So today you get a few online tools and some helpful strategies that focus on current events: Read more

50 Ways to Teach with Current Events

Back in the day – seriously . . . way back in the day – during my 8th grade US history teaching days, I worked very hard to include at least some sort of current event activity every week. Some days it was me highlighting an interesting event or article that related to our content. Another day might be a student asking a question about a particular topic. On a great day, it was both – connecting past events with current topics that were relevant and engaging for my students.

I think we all agree that connecting past and present is a big deal. Something that we need to be more intentional about doing. More and more standard documents, my state included, require linking instruction and learning to “contemporary issues.”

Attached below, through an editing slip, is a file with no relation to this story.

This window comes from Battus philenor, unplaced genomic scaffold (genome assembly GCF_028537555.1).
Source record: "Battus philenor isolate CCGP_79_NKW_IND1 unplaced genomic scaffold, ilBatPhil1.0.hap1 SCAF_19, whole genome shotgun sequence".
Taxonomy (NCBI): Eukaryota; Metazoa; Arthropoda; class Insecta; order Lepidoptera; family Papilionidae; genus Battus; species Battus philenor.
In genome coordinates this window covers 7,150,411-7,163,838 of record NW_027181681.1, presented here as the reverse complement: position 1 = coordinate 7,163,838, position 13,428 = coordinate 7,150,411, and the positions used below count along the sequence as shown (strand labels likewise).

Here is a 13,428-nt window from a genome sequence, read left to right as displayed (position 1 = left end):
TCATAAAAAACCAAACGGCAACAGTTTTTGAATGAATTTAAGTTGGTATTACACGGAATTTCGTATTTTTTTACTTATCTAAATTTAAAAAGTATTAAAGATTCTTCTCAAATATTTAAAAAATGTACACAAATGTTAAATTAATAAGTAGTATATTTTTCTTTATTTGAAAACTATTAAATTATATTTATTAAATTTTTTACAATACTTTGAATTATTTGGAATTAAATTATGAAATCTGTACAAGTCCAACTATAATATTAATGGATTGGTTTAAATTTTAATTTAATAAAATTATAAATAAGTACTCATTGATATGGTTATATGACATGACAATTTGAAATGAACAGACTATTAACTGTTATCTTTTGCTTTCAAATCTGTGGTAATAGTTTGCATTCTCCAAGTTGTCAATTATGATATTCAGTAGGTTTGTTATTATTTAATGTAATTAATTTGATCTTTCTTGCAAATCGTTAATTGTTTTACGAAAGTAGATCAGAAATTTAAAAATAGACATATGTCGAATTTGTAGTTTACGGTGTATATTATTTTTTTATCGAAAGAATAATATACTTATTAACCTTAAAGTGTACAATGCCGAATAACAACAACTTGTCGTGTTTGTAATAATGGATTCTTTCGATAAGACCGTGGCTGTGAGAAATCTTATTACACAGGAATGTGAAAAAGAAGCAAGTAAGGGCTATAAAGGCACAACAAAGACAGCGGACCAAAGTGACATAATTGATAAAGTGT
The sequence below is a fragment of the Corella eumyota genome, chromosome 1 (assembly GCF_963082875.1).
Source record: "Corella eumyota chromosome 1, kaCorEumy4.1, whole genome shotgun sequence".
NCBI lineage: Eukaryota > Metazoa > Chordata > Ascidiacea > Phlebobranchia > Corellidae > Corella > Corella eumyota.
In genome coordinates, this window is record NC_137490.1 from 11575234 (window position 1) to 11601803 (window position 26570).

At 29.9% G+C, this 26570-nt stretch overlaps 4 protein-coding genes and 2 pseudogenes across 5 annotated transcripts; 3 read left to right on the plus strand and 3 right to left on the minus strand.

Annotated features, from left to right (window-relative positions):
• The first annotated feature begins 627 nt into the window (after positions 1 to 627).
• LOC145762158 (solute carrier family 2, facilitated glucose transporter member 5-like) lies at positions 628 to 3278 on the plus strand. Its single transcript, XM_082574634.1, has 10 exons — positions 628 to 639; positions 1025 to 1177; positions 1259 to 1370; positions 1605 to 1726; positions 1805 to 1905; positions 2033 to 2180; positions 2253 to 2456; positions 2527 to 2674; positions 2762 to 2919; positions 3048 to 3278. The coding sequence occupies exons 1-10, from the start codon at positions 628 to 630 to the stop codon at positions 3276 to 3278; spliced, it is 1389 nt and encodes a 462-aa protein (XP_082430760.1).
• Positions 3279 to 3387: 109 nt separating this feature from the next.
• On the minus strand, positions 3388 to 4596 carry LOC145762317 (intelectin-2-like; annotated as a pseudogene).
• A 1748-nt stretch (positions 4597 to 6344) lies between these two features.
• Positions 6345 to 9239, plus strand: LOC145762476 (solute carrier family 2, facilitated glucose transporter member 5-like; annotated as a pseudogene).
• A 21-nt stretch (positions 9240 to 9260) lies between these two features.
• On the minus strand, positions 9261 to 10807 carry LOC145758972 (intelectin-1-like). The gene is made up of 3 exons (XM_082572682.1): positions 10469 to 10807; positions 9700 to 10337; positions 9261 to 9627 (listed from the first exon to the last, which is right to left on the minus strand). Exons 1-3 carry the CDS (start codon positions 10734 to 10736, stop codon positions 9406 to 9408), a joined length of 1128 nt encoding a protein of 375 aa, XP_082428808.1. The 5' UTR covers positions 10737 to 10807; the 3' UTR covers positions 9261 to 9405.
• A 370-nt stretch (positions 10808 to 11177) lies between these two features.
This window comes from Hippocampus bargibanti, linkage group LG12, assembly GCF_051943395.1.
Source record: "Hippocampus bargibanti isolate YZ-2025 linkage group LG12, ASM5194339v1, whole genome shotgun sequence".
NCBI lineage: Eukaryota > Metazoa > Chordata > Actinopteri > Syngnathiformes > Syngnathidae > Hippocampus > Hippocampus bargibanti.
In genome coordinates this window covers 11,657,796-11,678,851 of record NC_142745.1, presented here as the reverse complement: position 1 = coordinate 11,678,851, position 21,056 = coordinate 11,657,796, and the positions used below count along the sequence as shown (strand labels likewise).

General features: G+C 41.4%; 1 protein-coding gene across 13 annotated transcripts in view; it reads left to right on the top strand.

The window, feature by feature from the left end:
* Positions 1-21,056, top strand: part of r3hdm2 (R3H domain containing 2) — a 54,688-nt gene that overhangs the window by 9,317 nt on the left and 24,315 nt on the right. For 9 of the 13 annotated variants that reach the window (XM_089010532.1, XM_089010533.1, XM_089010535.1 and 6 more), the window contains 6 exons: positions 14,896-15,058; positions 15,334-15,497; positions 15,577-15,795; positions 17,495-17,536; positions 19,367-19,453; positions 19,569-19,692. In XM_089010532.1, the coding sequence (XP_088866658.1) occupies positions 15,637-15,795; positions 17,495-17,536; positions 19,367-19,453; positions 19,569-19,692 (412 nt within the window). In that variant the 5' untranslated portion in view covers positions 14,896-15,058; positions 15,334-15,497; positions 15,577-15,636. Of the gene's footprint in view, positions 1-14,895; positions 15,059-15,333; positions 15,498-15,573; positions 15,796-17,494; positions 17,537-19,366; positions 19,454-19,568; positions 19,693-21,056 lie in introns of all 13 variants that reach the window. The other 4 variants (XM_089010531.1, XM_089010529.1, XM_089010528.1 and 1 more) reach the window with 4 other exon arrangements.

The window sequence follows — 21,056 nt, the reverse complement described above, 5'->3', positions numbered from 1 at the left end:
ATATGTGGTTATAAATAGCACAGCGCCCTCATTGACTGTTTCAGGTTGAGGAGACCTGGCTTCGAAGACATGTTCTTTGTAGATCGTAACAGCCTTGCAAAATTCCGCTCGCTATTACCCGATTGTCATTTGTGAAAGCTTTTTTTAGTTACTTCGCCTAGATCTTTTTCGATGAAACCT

But it can be difficult at times making those connections. One great way to integrate current events into the classroom is to use the New York Times Learning Network. Great resources, ideas, materials, and suggestions every day.

And a semi-recent article from the Network provides some very specific ideas of what this can look like. Read more

Tip of the Week: Fantasy GeoPolitics

I got the chance yesterday to spend time with some of the middle / high school teachers from Manhattan. We chatted about primary sources and DBQs and historical thinking and Sam Wineburg and all sorts of social studies stuff.

Doing tech integration stuff is fun. But spending a whole day with other history and social studies nerds is good for the soul. These are my people. And I always walk away from those types of conversations smarter than when I walked in – teachers share ideas, resources, web sites, strategies, all sorts of goodies.

I, of course . . . steal all of those great ideas, resources, web sites, and strategies and pass them on to you.

Yesterday was no different. Shane and Alex, a couple of world history guys, shared how they use what looks like a very sweet tool for geography, world history, and current events teachers. Called Read more